iapDomestic violence is an epidemic that impacts an estimated 6,000 Iowans each year. While many view domestic violence as a private issue, Kimberly Baxter, Director of the Iowa Accountability Program, identifies how domestic violence is truly a community concern: “Domestic violence affects everyone from service providers to families and the community at large. We need to address domestic violence as a community. Brutality behind closed doors is not only real, but also taboo. It is not something we want to discuss, but if we cannot discuss it, how can we address it? How can we mitigate it?” For nearly ten years the Iowa Accountability Program (IAP) has worked to assist victims of domestic violence and the communities in Iowa that support them. This year, the IAP aims to strengthen its impact through its new Judicial Training Institute. (more…)

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Another Innovator! Kate Rocks!

kate millikenI love it when I find innovators and it’s my pleasure to introduce you another one, Kate Milliken. I never actually met Kate, but I saw her project on the crowdfunding platform Indiegogo and sought her out for this blog.

For those who don’t know, crowdfunding is an opportunity to contribute relatively small amounts of money to creative, energetic, (more…)

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Lava Mae

The United Nations states that access to sanitation is a basic human right.  Yet, in the United States the homeless are often forced to go without access to showers. San Francisco is a prime example of this deficit where there are only 16-20 showers to service an estimated 4,500 homeless person population. Today, DW interviews Donnice Sandoval, creator of Lava Mae, a sustainable mobile shower for the homeless in San Francisco. She shows us that sometimes it truly is the simple things that are the most disruptive.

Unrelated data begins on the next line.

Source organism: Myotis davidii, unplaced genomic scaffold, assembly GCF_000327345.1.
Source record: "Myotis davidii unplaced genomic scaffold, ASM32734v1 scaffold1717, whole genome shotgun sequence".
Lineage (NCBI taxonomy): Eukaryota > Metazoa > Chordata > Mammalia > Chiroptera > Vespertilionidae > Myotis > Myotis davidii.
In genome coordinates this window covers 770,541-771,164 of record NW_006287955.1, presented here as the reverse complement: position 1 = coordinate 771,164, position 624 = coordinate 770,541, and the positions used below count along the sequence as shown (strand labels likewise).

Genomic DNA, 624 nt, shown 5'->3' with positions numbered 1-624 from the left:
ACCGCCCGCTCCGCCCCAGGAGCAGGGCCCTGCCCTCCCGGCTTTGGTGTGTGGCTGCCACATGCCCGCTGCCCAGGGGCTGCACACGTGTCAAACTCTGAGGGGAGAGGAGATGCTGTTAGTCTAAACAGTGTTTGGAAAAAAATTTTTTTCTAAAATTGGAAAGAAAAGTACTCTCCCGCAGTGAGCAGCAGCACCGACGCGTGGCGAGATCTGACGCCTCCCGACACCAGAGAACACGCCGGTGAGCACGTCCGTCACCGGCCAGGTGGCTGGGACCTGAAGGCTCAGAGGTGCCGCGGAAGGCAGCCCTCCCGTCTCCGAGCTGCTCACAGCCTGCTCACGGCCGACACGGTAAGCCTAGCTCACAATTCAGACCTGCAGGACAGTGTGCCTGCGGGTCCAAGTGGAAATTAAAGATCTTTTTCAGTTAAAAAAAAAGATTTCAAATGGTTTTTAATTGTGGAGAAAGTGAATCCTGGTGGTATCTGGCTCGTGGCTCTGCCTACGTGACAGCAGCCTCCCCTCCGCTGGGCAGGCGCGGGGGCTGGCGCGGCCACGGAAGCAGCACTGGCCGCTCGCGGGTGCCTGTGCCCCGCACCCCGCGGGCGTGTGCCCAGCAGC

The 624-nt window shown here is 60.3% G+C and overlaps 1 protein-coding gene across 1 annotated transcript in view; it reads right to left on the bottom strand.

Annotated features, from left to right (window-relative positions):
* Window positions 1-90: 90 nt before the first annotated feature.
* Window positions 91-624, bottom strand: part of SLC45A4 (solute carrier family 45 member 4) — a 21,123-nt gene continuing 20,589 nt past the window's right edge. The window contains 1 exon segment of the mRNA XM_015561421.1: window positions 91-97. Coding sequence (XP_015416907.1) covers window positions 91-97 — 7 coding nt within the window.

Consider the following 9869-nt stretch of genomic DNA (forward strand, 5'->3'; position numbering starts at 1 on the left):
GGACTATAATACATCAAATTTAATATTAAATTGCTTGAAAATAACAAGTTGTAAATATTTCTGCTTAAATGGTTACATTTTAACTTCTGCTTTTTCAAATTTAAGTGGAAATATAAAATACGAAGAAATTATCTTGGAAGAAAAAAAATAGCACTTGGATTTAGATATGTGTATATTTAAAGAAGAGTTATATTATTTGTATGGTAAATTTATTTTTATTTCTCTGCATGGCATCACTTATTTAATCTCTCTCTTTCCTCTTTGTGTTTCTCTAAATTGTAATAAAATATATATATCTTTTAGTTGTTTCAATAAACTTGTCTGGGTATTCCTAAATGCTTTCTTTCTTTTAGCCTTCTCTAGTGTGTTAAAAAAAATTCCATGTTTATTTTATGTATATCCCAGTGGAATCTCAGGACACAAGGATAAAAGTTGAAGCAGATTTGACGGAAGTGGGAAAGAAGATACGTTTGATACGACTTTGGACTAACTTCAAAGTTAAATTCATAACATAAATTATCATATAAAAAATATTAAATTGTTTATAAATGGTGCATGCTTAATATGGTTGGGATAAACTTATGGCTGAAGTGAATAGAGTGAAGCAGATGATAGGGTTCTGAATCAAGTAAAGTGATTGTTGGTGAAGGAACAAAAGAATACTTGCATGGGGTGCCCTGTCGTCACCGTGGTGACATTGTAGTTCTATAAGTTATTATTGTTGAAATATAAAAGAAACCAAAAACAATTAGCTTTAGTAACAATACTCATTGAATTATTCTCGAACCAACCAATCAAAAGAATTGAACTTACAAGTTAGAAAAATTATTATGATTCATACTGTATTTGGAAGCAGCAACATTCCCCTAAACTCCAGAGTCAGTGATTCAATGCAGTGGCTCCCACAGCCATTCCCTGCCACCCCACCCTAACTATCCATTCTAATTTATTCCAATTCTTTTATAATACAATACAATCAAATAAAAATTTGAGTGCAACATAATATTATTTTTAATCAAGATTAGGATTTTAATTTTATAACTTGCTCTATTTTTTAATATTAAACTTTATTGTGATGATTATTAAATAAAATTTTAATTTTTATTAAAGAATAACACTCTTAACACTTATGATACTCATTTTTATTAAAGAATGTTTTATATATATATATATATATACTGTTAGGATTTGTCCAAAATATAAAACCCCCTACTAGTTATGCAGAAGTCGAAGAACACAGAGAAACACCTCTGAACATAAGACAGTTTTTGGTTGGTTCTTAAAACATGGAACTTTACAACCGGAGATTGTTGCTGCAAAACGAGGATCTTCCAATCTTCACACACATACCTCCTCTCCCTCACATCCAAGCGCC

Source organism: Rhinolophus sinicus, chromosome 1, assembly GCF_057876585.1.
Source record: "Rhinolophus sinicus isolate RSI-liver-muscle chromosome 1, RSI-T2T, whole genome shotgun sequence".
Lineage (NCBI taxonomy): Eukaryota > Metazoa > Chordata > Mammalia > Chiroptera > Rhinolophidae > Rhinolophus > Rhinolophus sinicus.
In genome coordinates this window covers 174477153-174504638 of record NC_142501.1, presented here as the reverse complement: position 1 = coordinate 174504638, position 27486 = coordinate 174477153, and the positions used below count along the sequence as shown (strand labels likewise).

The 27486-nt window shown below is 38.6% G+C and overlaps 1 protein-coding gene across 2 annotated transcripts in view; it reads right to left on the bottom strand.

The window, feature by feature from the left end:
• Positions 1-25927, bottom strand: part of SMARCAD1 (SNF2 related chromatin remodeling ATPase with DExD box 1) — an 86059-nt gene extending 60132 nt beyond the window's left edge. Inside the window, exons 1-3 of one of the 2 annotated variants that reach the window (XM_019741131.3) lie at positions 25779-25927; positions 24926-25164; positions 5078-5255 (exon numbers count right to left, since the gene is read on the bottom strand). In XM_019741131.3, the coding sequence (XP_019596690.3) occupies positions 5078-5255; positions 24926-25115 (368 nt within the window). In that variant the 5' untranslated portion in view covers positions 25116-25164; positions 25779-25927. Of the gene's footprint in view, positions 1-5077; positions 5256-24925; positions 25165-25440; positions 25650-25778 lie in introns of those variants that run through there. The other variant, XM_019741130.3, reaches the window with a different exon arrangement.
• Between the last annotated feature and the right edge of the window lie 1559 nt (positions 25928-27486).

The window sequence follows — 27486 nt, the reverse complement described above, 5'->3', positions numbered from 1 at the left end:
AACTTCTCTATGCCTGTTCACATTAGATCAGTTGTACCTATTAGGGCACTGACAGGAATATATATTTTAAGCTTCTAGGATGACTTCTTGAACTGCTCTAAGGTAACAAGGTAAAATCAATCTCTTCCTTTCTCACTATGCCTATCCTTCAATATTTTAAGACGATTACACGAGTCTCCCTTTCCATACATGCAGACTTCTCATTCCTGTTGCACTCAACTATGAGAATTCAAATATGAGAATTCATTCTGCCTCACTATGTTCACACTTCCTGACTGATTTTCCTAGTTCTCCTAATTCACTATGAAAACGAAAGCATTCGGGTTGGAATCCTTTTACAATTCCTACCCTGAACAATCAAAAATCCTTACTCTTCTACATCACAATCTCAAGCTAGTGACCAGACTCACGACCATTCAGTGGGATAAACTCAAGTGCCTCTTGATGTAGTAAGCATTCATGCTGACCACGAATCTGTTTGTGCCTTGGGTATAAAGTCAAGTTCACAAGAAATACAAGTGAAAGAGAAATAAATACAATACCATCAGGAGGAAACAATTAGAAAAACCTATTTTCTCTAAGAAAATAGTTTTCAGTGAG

How were you inspired to create Lava Mae?

Homelessness is an issue I’ve cared about for a long time. I live in a neighborhood that was once predominately middle class African American families. The dramatic gentrification that has overtaken the city has changed that. We’ve watched too many of our neighbors move from their homes to their cars and then the street. I wracked my brain for what we could do but could never figure out how to end or stem the tide of rising homelessness. Then one day I passed a young woman on the street who was homeless and crying, feeling that she’d never be clean. (more…)

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Tech Will Transform the Doctor-Patient Relationship